But, mostly,
I want to know what it feels like.
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Honor Our Soldiers

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On this Memorial Day, I want to take a moment to recognize the sacrifices that our military makes each day. I have been fortunate enough to never lose a loved one to the realities of war, but, as a military brat, I understand the hardships that come with being involved in the military. My grandfathers, uncles, cousins, and father all served in the military or still are in the military. My grandfather almost lost his life in the Korean War, while I remember many months as a kid when my dad was away serving in the Army. I understand that being in the military means sacrificing precious time that could be spent with loved ones. I understand the meaning of Memorial Day.

No matter what age, rank, or gender a fallen soldier is still a soldier who have their life to serve their country. They deserve every citizen’s respect, but, mostly, they deserve for their death to not have been in vain. If a person is going to sacrifice their life to serve their nation, then it is up to us to ensure that this country is worth dying for. Each day is an opportunity to improve yourself and your surroundings. Don’t destroy our nation with violence, greed, selfish ideals, and ignorance. Instead, do what you can to build this country up. As citizens, it is our duty to help protect the nation’s integrity, lifespan, and value, so that our soldiers are not falling for a dead cause. I know nothing can bring those soldiers back and that lost time can never be replaced, but we should do what we can. We should reflect on what we’re doing to make sure that we’re doing our best as a whole and as a country.

There

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I’m sitting alone in my car
driving down the highway
as speeding lights pass me,
passive beams follow me,
and my headlights lead my way.
The night’s sky watches over me.
The full moon glows
and is beautifully accompanied
by an army of stars.
Dark clouds blanket
the midnight blue above
and the wind lets out
a sweet purr into the air.
I am in the moment,
aware of where I am,
where I’ve been,
and where I’m going.
I’m at peace,
yet also in a whirlwind.
Something tugs at my chest.
It comes from within,
grabbing onto my heart
and suffocating my lungs
slowly and softly.
My mind goes back to a memory
that I don’t quite know,
a place where I haven’t been just yet.
That’s where my body is pulled to.
It’s where I need to be.
I don’t know how
and I’m not sure when,
but I don’t belong here.
I need to be there.
What am I doing?
Where am I going?
Whatever the case,
just make sure I’m going there.
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The American Dream

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I was born in Puerto Rico and I’m from a small town where hardly anybody leaves. You never hear of a sabaneño doing big things on the island or anywhere else. People accept their lives for what it is and they’re content with that. They live in their island style cement homes, go to work, pay their bills, and go on with their lives. There isn’t anything out of the ordinary there. Nobody steps out of their comfort zone. Nobody dares to think outside of the box.

Thankfully for me, my parents left Puerto Rico and we’ve been living in the U.S. ever since. I’ve gotten a good education and have gotten great opportunities. I’ve been exposed to different kinds of people, places, and cultures. I live in America for goodness sakes. Anything is possible. I can live the American Dream. I can make my dreams come true, be successful, and be encouraged by the optimistic, ambitious Americans who surround me, right? Well, not so much. It turns out that most people I’ve met are still stuck in the mindset that there’s only one way to be successful and live the American Dream.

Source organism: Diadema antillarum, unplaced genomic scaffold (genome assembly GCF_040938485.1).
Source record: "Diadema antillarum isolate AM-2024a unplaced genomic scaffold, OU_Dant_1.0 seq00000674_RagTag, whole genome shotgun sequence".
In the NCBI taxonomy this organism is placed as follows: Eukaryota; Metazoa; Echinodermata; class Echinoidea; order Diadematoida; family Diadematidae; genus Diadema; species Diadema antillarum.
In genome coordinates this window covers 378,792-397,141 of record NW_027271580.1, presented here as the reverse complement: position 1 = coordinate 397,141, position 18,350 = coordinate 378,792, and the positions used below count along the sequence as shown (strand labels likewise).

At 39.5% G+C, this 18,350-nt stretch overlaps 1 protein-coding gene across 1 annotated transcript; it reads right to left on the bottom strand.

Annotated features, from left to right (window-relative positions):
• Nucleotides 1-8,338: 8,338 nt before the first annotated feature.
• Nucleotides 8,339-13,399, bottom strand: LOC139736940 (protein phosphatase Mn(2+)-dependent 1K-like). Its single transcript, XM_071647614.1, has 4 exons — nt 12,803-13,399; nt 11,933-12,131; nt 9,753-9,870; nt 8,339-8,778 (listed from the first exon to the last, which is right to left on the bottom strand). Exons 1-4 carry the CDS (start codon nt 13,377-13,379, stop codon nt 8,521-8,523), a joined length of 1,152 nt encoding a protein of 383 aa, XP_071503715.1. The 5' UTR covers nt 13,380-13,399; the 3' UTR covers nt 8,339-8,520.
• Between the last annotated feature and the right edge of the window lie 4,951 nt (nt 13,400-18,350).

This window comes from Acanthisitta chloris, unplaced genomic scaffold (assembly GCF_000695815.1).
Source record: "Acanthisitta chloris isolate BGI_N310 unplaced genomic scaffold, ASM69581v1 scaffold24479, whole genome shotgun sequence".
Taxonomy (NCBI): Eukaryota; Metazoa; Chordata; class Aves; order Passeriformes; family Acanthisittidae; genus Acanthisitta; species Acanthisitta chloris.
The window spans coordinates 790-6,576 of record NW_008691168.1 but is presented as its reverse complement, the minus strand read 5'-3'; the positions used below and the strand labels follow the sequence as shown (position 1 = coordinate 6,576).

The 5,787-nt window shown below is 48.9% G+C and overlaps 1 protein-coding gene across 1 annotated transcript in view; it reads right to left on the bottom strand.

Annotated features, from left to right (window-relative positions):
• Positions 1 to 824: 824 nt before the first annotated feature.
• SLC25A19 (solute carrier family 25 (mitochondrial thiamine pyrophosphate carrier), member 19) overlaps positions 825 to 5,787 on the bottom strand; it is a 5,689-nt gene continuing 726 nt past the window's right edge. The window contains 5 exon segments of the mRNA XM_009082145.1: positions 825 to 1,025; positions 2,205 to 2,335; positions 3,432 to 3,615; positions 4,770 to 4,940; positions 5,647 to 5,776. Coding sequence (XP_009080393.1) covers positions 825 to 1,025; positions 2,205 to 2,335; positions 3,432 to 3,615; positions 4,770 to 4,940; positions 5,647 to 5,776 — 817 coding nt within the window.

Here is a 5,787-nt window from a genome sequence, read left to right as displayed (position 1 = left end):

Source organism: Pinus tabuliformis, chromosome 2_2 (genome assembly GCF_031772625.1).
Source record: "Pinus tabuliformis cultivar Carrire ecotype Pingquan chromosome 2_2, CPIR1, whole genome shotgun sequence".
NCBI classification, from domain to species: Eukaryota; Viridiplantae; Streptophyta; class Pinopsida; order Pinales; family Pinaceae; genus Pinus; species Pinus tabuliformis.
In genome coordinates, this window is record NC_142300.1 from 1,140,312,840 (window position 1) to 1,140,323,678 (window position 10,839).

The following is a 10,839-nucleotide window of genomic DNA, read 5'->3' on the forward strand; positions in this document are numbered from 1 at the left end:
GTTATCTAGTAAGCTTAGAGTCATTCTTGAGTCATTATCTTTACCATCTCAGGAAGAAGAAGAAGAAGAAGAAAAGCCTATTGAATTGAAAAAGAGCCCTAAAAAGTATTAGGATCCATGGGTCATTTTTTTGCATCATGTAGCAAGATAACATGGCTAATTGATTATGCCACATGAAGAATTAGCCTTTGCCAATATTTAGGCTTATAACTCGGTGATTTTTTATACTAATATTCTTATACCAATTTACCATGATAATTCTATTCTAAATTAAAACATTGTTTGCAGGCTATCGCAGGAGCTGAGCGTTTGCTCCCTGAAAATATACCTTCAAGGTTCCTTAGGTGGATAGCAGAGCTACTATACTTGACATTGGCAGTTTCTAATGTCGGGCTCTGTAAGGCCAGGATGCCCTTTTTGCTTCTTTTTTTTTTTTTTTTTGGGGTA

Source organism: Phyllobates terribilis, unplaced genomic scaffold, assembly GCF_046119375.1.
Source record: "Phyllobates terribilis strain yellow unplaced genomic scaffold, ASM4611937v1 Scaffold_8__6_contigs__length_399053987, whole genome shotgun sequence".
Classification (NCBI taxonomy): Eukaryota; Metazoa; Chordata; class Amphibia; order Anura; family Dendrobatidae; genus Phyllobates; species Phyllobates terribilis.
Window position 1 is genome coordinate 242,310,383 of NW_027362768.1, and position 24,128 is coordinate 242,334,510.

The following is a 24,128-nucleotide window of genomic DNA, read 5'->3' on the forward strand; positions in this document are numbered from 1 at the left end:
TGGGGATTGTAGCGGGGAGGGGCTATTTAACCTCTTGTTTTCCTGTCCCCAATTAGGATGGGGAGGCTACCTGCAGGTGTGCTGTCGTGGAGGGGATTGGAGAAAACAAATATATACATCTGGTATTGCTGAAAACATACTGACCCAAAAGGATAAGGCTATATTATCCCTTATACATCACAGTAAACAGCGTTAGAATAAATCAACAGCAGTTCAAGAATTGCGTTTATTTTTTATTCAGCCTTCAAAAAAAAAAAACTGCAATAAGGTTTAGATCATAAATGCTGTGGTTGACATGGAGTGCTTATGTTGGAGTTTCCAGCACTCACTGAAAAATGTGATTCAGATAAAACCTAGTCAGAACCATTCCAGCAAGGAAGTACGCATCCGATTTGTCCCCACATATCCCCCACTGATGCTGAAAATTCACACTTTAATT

The formula is you have to go to college and preferably graduate from a Master’s program or more, make sure that whatever you’re doing is in the STEM fields (science, technology, engineering, and math are the way to go in America), and find yourself a stable job with benefits. In about 10 years, you should be making the money you want with a nice family and a house under your name. That’s the formula. That’s what works. That’s how you live the American Dream.

How else do you explain young females who once hated school pursuing nursing or individuals who didn’t know what to do going into computer programming? But what if you hate anything under STEM? What happens if you have an idea bigger than climbing up the corporate ladder? How can a creative mind secure success if they don’t fit into the American Dream formula? Well, just how they would do anything… By thinking outside of the norm.

It’s hard for a person with a real passion to live the life that another person has paved for them. It’s too confining. It’s frustrating. A nine to five kind of job is just not for the creative types. We can’t do it, so we make our own way. We make art, we create businesses, we make something out of what we truly love… our passion. That’s when something magical happens. The motivation, ambitions, and drive are all unstoppable to the point where success is inevitable. That’s how you get billion dollar businesses, Pulitzer Prize winning novels, and legendary records.

If the creative minds had given up on their passions and decided to follow the leader, then there would be no Andy Warhol, no Pharrell, or no Langston Hughes. Fortunately, they all chose to pursue their own American Dream and pave their own way in the ground. They all gifted us the art they’re notorious for and proved that you don’t need STEM or a doctorate to be successful. You simply need dedication, ambition, and passion.

However, most people find it hard to have this vision. They can’t see anything beyond the clear path to success. They think anything outside of that is too risky and simply not worth it. They might say that it won’t work and that your plan B will ultimately be all you have, but I don’t think so. I think that when a person is truly invested in their passion, then success is certain. Living life and finding success in the thing you love most, now that is the real American Dream.